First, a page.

Richard “Dick” Woltmann ’66
Lawyer Serves Tennis Program
By Stephen M. Combs ’66
Say hello to Tennis Ohene, honorary chief of tennis of Ghana. That would be Dick Woltmann ’66, who, despite the regal title, failed in two attempts, in 1972 and 1973, to unseat Ghana’s national singles champion. But that is just a sidebar.
The bigger story is what he brought to this West African nation while a Peace Corps volunteer 40 years ago: a youth tennis program that still operates today.
It was 1970. Woltmann had passed the bar exam but ventured to Ghana, not to litigate but to teach English at a teacher training college in the village of Obo Kwahu. The law beckoned anyway.
“The principal said that with my law degree I would make a good head of the discipline committee,” Woltmann said. What he expected to be an unexciting academic committee assignment became a lesson in comparative world jurisprudence when a student came before the court for “somewhat talking back” to his professor. “I thought they would ask him to make an apology,” Woltmann said. “But the committee’s consensus was to send him into the fields to cut sugar cane for 12 hours in the hot sun. So that’s what he did.”
While helping Ghana with its greatest need—education— Woltmann noticed some Ghanaians playing tennis, his college sport. “Being 25, I was convinced that Ghana could become a world power in tennis in the same manner as Sweden,” he said. The Peace Corps engaged him to build a youth program and extended his tour by a year.
Back home as a Peace Corps recruiter, he persuaded six tennis pros to join the program. It was much more than a diversion. “Sports is a universal language,” Woltmann said. “In addition to the discipline and joy of the sport itself, it presents a means to build relationships that can be useful in working together in other areas.”
Additional recruiting for Volunteers in Service to America led to a VISTA position developing a project to help the elderly with legal problems in Everett, Washington. The work, he said, gave him the “perfect opportunity to assuage my guilt for not using my law degree and to continue trying to make a positive difference.” With that experience as a springboard, he joined Bay Area Legal Services (BALS) in 1976 to develop a similar program in the Tampa Bay area.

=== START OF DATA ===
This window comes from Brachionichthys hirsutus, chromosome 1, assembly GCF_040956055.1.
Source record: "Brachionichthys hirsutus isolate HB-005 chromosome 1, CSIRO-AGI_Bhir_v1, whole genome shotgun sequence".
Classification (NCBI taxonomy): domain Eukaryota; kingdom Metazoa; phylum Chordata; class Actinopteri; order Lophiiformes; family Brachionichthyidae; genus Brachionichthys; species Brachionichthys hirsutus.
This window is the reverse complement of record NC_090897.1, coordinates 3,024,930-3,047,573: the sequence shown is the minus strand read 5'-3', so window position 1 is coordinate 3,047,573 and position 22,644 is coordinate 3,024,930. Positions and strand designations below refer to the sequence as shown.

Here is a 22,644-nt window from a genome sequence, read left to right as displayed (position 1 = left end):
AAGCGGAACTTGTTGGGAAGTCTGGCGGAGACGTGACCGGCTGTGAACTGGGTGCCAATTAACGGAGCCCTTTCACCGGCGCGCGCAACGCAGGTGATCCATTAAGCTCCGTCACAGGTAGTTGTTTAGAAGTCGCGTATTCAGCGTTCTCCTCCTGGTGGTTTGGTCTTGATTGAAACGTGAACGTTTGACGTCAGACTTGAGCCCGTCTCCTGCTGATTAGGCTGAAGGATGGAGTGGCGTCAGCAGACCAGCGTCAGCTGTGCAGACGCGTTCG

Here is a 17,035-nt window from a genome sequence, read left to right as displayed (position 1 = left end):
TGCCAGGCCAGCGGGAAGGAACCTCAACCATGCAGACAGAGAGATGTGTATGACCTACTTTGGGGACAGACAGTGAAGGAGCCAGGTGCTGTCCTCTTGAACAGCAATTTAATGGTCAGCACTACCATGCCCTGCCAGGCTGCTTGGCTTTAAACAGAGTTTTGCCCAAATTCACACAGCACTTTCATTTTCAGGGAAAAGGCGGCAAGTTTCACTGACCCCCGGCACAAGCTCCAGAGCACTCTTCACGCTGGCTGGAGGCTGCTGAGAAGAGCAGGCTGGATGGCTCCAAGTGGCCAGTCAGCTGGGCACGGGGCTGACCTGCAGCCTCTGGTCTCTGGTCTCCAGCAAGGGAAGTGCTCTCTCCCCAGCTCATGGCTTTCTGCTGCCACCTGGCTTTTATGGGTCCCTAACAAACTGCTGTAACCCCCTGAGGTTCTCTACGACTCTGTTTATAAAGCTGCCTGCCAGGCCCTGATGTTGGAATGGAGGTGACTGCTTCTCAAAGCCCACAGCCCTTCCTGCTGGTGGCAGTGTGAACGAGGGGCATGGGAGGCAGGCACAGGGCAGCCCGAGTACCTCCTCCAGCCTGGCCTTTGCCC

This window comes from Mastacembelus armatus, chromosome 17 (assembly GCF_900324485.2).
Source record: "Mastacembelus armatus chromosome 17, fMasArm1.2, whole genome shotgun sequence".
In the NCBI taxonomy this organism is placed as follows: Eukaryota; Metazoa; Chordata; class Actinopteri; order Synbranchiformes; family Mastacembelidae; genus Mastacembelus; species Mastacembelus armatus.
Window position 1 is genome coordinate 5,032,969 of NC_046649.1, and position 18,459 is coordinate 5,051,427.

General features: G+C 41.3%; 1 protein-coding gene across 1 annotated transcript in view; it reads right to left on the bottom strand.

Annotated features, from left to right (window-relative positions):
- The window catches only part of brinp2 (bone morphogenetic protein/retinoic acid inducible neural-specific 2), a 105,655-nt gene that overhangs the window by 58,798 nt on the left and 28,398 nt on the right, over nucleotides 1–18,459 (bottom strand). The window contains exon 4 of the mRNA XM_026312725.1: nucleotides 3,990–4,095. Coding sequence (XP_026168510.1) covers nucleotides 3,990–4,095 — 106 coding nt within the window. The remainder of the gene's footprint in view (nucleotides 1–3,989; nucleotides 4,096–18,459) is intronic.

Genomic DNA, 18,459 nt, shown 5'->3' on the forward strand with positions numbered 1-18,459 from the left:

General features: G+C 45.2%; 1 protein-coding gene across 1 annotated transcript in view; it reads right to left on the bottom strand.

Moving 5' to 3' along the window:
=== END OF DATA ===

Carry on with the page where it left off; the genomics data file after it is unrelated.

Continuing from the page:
Woltmann has served as executive director of BALS since 1980, and though proud of his Peace Corps service, he is most proud of the organization he helped build: a law firm that serves the elderly and poor, victims of domestic violence and the foster care system, people facing illegal foreclosures and evictions, and people “who are financially abused by family members, ‘friends,’ and strangers.” The 100-person firm has 50 part- and full-time lawyers, one of them Jena Donofrio Hudson ’97. Hundreds of private attorneys provide additional pro bono services.
The firm is flooded with work. “We are like an emergency room,” Woltmann said, “triaging down to the most egregious cases.” Last year, it helped about 15,000 of its 60,000 new applicants with legal advice, counseling, and representation. “Every day some attorney in this place has made a difference in somebody’s life,” he said. “It’s a perfect blend of law and social work.”
And what about the former Ghanaian champion who edged out Woltmann? He is now a tennis pro in Virginia who has stayed close to Woltmann. A few years ago, they met in a rematch to raise money for the Ghana program. Woltmann lost, again. But that is just a sidebar.